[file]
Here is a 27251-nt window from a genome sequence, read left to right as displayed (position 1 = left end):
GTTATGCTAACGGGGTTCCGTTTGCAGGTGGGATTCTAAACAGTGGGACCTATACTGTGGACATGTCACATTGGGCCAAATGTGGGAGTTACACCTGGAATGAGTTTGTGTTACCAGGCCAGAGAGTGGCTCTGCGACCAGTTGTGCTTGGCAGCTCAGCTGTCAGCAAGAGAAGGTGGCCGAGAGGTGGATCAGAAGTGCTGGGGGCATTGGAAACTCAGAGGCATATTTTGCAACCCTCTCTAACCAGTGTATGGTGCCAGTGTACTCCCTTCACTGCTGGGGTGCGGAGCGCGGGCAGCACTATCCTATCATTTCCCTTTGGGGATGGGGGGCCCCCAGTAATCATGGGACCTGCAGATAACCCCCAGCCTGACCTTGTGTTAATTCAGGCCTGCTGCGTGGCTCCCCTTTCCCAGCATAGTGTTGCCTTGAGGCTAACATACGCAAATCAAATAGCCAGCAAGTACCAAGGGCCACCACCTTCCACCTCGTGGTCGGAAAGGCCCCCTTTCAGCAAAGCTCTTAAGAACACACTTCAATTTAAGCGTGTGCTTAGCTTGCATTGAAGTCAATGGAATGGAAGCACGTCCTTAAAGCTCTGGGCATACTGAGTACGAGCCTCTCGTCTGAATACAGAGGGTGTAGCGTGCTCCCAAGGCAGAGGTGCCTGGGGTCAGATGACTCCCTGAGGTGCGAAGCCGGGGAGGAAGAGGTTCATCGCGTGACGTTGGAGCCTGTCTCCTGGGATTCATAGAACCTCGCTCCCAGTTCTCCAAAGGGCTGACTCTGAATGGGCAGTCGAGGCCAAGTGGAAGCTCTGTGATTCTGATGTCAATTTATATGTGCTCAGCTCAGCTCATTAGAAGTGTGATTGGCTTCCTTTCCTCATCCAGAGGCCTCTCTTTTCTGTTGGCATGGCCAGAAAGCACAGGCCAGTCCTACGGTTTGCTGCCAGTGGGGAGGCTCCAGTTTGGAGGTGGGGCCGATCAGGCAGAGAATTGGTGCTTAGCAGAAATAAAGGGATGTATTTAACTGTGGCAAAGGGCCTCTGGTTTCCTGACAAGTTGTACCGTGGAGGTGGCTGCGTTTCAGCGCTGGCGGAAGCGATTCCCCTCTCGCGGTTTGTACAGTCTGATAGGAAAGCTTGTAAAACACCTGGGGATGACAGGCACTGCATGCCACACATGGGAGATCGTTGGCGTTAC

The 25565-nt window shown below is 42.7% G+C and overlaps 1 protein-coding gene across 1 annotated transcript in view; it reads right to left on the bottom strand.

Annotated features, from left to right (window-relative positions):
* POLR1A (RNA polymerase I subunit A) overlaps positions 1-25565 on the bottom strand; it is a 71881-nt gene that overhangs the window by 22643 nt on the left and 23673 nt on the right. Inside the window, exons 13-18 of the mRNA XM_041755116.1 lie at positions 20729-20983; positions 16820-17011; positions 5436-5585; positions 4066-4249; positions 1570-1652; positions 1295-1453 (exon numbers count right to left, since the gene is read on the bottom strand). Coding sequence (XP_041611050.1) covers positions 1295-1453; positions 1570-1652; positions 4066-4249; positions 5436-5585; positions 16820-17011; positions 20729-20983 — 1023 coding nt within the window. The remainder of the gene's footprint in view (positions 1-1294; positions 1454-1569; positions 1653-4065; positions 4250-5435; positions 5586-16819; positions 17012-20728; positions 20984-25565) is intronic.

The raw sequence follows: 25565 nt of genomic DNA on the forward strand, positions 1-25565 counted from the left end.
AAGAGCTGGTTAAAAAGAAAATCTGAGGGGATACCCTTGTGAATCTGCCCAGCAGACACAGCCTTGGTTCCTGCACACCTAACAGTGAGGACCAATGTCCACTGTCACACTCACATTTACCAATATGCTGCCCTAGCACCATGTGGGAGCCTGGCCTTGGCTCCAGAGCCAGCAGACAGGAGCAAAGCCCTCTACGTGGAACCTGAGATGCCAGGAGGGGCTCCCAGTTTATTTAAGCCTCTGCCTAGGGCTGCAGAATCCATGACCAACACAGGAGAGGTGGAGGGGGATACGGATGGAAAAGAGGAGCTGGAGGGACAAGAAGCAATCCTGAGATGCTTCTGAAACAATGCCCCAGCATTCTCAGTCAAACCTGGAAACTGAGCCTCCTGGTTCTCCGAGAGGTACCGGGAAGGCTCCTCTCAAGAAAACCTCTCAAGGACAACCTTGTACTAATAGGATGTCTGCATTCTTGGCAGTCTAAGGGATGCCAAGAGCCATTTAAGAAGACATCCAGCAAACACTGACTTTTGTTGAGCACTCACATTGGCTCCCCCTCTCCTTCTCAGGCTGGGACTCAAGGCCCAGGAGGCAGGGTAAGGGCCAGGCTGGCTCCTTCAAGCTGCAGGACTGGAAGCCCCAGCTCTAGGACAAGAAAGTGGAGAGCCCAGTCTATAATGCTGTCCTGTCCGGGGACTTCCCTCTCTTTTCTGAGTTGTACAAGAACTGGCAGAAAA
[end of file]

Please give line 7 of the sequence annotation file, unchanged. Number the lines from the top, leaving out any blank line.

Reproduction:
AAGAGCTGGTTAAAAAGAAAATCTGAGGGGATACCCTTGTGAATCTGCCCAGCAGACACAGCCTTGGTTCCTGCACACCTAACAGTGAGGACCAATGTCCACTGTCACACTCACATTTACCAATATGCTGCCCTAGCACCATGTGGGAGCCTGGCCTTGGCTCCAGAGCCAGCAGACAGGAGCAAAGCCCTCTACGTGGAACCTGAGATGCCAGGAGGGGCTCCCAGTTTATTTAAGCCTCTGCCTAGGGCTGCAGAATCCATGACCAACACAGGAGAGGTGGAGGGGGATACGGATGGAAAAGAGGAGCTGGAGGGACAAGAAGCAATCCTGAGATGCTTCTGAAACAATGCCCCAGCATTCTCAGTCAAACCTGGAAACTGAGCCTCCTGGTTCTCCGAGAGGTACCGGGAAGGCTCCTCTCAAGAAAACCTCTCAAGGACAACCTTGTACTAATAGGATGTCTGCATTCTTGGCAGTCTAAGGGATGCCAAGAGCCATTTAAGAAGACATCCAGCAAACACTGACTTTTGTTGAGCACTCACATTGGCTCCCCCTCTCCTTCTCAGGCTGGGACTCAAGGCCCAGGAGGCAGGGTAAGGGCCAGGCTGGCTCCTTCAAGCTGCAGGACTGGAAGCCCCAGCTCTAGGACAAGAAAGTGGAGAGCCCAGTCTATAATGCTGTCCTGTCCGGGGACTTCCCTCTCTTTTCTGAGTTGTACAAGAACTGGCAGAAAA